I've written and modified multiple Kaseya scripts/agent procedures in the past, and consider myself far from a novice when it comes to the scripting built into Kaseya, but I ran into a situation this morning with a script that we need, that I've just never had before. I'll be doing some additional testing myself on this, but I thought I'd through the question out there first to see if someone else already knows the answer.
When you specify a "usecredential" or impersonateUser in a script, does that apply to anything you "Run as User" from that point on, or only the very next line you execute in the script? The documentation is not really clear on that fact, it *seems* to indicate that it might be just for the next statement, but I'm just not certain.
Here's my overall scenario. I am applying an update to a specific application that the users run. In my script I'm first checking if they are currently running the app, and if so prompting them to give then an opportunity to put off doing the update if necessary. Then I terminate the app, and run the installer using the machine credentials, as the users are not local admins, and local admin permissions are required to run the update. Once the update is done, I would like to go ahead and restart the app for them if they were running it before the update ran.
My concern is, if the usecredential is propagated through the rest of the script, then when I run the app at the end, it will be running as the admin user rather than the locally logged in user.
I'm going to be doing some testing later today to find out one way or the other, if no one else knows for certain, and then I'll post my results back here later so that I can save someone else time if/when this same question comes up.
Ok, I had time to test this much sooner than I figured I would get to it, so I thought I'd share my results in case this helps someone else. I'd still like to hear from someone else who's run into this as well just to confirm my findings are accurate if nothing else.
The usecredentials/impersonate user seems to be dependent on the indent level, and it seems to follow a logical program flow similar to variables. For my testing I ran through several different scenarios.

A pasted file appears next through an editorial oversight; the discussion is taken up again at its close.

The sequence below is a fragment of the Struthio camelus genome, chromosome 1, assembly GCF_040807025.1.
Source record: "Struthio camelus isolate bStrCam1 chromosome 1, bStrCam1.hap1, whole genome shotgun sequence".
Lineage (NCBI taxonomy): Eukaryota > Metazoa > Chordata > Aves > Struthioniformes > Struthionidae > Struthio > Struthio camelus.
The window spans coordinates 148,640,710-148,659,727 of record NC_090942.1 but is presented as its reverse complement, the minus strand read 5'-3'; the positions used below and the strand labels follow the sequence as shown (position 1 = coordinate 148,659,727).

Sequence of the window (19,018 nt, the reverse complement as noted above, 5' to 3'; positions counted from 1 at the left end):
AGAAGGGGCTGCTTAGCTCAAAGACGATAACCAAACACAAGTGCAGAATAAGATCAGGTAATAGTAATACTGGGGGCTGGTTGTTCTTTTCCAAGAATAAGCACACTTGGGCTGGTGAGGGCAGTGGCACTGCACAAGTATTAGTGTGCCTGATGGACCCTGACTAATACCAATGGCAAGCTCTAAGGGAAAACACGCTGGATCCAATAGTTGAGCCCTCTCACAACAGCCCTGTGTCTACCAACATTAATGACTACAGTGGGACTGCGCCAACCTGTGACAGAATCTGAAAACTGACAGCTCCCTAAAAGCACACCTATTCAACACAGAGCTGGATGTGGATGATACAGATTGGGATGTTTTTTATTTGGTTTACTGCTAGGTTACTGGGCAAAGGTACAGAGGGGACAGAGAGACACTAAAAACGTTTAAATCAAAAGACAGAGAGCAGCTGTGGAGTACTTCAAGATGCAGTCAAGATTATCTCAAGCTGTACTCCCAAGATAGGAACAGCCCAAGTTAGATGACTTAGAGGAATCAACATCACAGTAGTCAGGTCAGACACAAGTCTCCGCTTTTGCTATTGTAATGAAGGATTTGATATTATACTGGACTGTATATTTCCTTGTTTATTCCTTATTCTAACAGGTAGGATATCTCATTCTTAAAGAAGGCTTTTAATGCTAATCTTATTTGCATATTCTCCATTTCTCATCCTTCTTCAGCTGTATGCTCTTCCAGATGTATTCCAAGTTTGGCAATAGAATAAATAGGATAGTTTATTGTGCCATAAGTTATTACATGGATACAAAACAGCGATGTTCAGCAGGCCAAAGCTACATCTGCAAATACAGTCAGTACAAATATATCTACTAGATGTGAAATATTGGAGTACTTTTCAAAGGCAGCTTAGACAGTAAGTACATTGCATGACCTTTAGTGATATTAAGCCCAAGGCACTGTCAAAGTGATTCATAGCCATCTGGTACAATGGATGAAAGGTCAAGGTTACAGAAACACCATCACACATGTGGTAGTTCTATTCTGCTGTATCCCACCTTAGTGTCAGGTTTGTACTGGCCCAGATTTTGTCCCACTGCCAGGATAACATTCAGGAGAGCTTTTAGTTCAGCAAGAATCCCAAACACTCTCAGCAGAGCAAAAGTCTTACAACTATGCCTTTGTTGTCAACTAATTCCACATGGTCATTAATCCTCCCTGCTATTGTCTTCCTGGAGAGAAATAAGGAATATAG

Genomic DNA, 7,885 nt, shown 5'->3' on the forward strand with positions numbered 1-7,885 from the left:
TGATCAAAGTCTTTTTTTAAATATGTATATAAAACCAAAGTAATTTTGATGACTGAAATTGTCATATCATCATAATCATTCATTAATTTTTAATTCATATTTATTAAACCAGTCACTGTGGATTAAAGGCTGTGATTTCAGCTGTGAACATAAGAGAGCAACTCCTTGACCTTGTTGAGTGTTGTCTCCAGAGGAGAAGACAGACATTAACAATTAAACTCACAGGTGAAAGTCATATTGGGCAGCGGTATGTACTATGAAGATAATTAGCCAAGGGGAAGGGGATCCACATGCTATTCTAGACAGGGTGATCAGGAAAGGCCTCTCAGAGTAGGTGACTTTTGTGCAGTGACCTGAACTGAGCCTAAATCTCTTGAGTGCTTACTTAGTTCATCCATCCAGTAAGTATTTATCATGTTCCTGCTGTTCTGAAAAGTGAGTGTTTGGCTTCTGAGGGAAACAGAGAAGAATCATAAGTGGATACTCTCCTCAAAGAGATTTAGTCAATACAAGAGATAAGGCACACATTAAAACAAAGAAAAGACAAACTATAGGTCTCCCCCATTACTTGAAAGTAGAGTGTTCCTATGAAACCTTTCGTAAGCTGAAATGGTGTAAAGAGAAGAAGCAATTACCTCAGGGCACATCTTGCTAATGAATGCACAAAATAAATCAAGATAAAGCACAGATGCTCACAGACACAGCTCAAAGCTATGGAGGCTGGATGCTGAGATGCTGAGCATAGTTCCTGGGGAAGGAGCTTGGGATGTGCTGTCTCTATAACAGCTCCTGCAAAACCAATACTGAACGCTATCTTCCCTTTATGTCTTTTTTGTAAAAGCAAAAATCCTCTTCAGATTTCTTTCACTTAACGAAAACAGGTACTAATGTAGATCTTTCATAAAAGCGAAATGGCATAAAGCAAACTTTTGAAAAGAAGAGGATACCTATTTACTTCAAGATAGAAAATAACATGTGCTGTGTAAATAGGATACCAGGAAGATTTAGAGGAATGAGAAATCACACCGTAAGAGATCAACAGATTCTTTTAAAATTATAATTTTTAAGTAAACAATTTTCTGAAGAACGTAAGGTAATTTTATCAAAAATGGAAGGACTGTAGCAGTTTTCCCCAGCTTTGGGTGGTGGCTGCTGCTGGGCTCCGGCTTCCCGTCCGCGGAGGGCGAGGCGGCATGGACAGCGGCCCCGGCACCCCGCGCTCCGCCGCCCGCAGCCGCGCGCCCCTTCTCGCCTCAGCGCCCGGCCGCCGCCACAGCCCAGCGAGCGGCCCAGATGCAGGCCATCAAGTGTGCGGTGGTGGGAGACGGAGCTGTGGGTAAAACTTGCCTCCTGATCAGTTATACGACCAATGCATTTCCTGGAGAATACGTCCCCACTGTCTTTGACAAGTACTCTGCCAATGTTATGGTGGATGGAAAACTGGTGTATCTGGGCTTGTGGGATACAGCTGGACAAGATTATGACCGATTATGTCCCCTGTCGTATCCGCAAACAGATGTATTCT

First I tested with the use credential followed by a statement that ran notepad.exe, several other nonsense statements just to add some additional lines in there and then one that ran calc.exe. In that scenario, both notepad and calc were started using the credentials specified on the agent tab, so that the only way I was able to verify that they were running is by looking in Task manager.
I then put the use credentials and notepad.exe statement inside an "If User logged in" statement.
Notepad.exe ran using the credentials and calc.exe ran as the actual logged in user.
If I put the usecredentials as the first line in the script, then everything from that point forward ran using the credentials regardless of the indent level, making it in effect "global" for that script.
So overall from what I can tell at least the usecredentials seems to follow basic "inheritance" and scope rules, and it doesn't only apply to the next step as the documentation would seem to indicate.
If someone else can confirm or disprove that I'd be grateful.
Yes. I have to agree with you on this. If the Impersonate line is placed after any running programs, they will not use the credentials. If you use the Impersonate line at the top then everything will inherit the credentials.
What if you're executing a .bat file with ExecuteFile command? Will it use the assigned Credential, or Impersonated User?
Just to clarify a little.
JamesB. I knew the impersonate line has to be placed *before* running a program in the script for it to use the credentials. What I was more testing was to see when it *stopped* impersonating a user in the script. The answer to that was that it basically follows the same "scoping" mechanism as variables. If your impersonateuser command is inside an IF statement, then it will only continue impersonating the user until the end of your IF statement, any execute commands after the IF statement is closed will use the normal logged in user.
To answer your question Billmccl - That is exactly what I'm doing in my case. So the short answer is yes. If your script is simply executing a batch file, and you need this then your script could conceivably consist of only three lines.
1.) writefile - to write your batch file out to the agent.
2.) useCredential or impersonateUser - to specify what user to execute as.
3.) executeFile As User your .bat file to run ..
Again mainly what I was trying to test was for how long that useCredential lasted... Just to outline a bit. and provide a graphic example.. Here is one of the scripts I tested, with some comments to indicate what happened.
useCredential("All Operating Systems", "Halt on Fail")
// Notepad will run as our "Agent Credential User"
executeFile("c:\windows\system32\notepad.exe", "", "Execute as User and Continue", "All Operating Systems")
// Now we have ended the IF block by "outdenting" so calc.exe will run as the currently logged on user
executeFile("c:\windows\system32\calc.exe", "", "Execute as User and Continue", "All Operating Systems")